Lucia, freaked out by Rosa’s kidnapping, had returned to using smack, and, when Carmen got home from school later in the day, Lucia was lying languidly on the living room couch in nothing but her bra and panties. “Home so soon?” she asked Carmen, staring at the ceiling, as if it depicted some awe-inspiring images. McDonald’s and KFC take-out bags and boxes were on the floor beside her.
“I always get home at this time.”
“I wasn’t feeling well today, chica.”
“You called in sick again?”
Lucia had a joint in her hand and took a drag. “You know, I was thinking . . . Your mother wasn’t always such a do-gooder.” Lucia slowly sat up straight. “When we were kids, she wanted to be a fashion model.”
“She was the pretty one.”
Carmen smirked. “I didn’t know that.”
“Don’t be a wise ass,” Lucia said, looking like she was considering putting the joint out on Carmen’s forehead. “Then when she was about your age, being so freaking smart, she went on that government-sponsored exchange program.”
“Lived with that rich American family in some affluent suburb, built with oil money, where everyone had everything and wanted for nothing. She came back wondering why this place couldn’t be more like that.”
There was silence, and Carmen said, “No word on her yet, huh?”
“Nothing, and I still can’t believe she thought so little of us that she would put us in this kind of jeopardy.”
“Did Marco make contact?”
“He did, yes.”
“Silence.” Lucia took a drag of the joint. “The cartel’s coming for us, chica. I’m telling you.”
“You don’t know that.”
“They can be so spiteful, and, oh, how they love to make examples of people.”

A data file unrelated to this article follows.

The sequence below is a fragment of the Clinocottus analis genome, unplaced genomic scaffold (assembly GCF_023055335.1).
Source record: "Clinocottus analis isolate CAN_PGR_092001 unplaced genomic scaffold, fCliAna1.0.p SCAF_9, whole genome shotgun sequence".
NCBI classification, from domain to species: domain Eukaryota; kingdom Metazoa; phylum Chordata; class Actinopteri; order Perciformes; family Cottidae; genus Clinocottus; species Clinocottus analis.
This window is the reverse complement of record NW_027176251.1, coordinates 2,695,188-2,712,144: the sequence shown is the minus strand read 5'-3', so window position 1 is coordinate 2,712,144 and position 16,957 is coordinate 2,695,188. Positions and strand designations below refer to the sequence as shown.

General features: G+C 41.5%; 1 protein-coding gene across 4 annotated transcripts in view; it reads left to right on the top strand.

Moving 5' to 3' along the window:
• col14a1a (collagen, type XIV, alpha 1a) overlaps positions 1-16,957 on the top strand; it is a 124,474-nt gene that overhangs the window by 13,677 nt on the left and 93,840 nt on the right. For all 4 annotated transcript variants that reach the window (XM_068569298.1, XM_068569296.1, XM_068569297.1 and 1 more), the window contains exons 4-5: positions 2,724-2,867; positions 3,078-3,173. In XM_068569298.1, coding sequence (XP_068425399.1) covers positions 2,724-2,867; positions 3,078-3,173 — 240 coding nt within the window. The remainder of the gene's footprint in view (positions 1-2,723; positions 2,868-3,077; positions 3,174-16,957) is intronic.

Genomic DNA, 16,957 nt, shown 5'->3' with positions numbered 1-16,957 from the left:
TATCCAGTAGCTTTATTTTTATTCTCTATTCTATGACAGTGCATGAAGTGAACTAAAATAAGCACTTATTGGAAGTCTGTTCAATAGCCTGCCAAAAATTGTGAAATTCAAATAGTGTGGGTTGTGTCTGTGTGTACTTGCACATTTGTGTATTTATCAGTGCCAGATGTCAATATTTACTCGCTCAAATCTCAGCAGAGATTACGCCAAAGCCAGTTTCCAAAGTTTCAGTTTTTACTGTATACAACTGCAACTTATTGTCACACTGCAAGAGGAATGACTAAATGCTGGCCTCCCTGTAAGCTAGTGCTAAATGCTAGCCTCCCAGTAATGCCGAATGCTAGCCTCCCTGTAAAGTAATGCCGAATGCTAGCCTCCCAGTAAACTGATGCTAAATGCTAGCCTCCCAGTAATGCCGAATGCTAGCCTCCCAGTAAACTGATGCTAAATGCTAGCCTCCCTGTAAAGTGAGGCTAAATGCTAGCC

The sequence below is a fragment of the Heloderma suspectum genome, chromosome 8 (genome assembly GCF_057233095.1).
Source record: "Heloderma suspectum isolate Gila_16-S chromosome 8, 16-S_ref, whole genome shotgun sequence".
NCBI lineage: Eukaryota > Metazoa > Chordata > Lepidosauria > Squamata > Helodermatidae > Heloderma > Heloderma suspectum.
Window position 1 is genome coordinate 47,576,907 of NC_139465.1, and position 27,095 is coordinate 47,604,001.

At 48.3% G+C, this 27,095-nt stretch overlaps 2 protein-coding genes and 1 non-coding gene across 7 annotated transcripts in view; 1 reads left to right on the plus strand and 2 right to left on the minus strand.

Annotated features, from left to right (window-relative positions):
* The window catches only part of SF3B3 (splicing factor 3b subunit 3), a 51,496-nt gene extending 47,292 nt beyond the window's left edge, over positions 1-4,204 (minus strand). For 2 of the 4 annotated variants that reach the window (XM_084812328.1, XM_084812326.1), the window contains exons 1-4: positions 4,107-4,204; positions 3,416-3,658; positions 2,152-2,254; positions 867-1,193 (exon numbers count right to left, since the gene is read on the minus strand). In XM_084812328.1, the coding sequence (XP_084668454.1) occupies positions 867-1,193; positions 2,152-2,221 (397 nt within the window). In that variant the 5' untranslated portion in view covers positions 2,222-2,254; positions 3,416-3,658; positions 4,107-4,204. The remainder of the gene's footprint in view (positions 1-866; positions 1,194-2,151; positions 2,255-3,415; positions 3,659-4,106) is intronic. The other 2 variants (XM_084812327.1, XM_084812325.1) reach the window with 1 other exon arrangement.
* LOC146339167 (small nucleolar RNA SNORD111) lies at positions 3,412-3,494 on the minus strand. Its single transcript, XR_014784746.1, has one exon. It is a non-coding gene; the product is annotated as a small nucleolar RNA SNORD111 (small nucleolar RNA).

“You’re scaring me.” Carmen crouched and picked up Lucia’s fast-food wrappings. She brought them into the kitchen, where Lucia had left a dirty syringe in the sink. She then went inside her bedroom. Aureo was there, standing on the bed, surrounded by Carmen’s stuffed animals. A squirrel was tightrope-walking a tree branch outside the window, and Aureo was growling at it. Carmen cupped Aureo’s teapot-sized head between her hands and kissed him on the snout.
“Walk your dog!” Lucia yelled from down the hallway. “He’s been driving me crazy! Barking about nothing all day!”
Carmen changed out of her school clothes and into her purple sweats, her eyes on her stuffed animals. She had a real animal now. She no longer needed toys.
She found an empty box in the garage and began packing up the stuffed animals so that she could give them away to a little girl who lived around the block. She picked up her bear. When she was about seven years old, she’d named it Henry, and it made her think of Mr. Ernesto’s lecture on natural selection and she imagined Henry’s synthetic brown fur turning white.
Carmen was awakened by the sound of a bell ringing. She was about to climb out of bed and get the door, when she heard Lucia plowing down the hallway. Carmen checked her watch. It was 6:10 a.m. Who could be at the door at this hour?
She was glad to be awake though. She’d been having a horrible dream: some gold-toothed cartel members had broken into the house and were tearing off Lucia’s clothes. Carmen had run to her parents’ closet and opened the Nike shoebox but her father’s Beretta was missing.
She got out of bed and petted Aureo who was whining. He probably wanted to go outside and chase the neighbors’ cats, she thought. His favorite pastime. Then she heard Lucia crying. What was going on? She hurried down the hallway. Marco was in the living room, his arm around Lucia’s shoulder.
“They found your mother’s body,” Lucia said through tears.
Carmen had been bracing herself for this moment. She looked up at Marco.
“I’m sorry,” he said.
“Where?” she asked.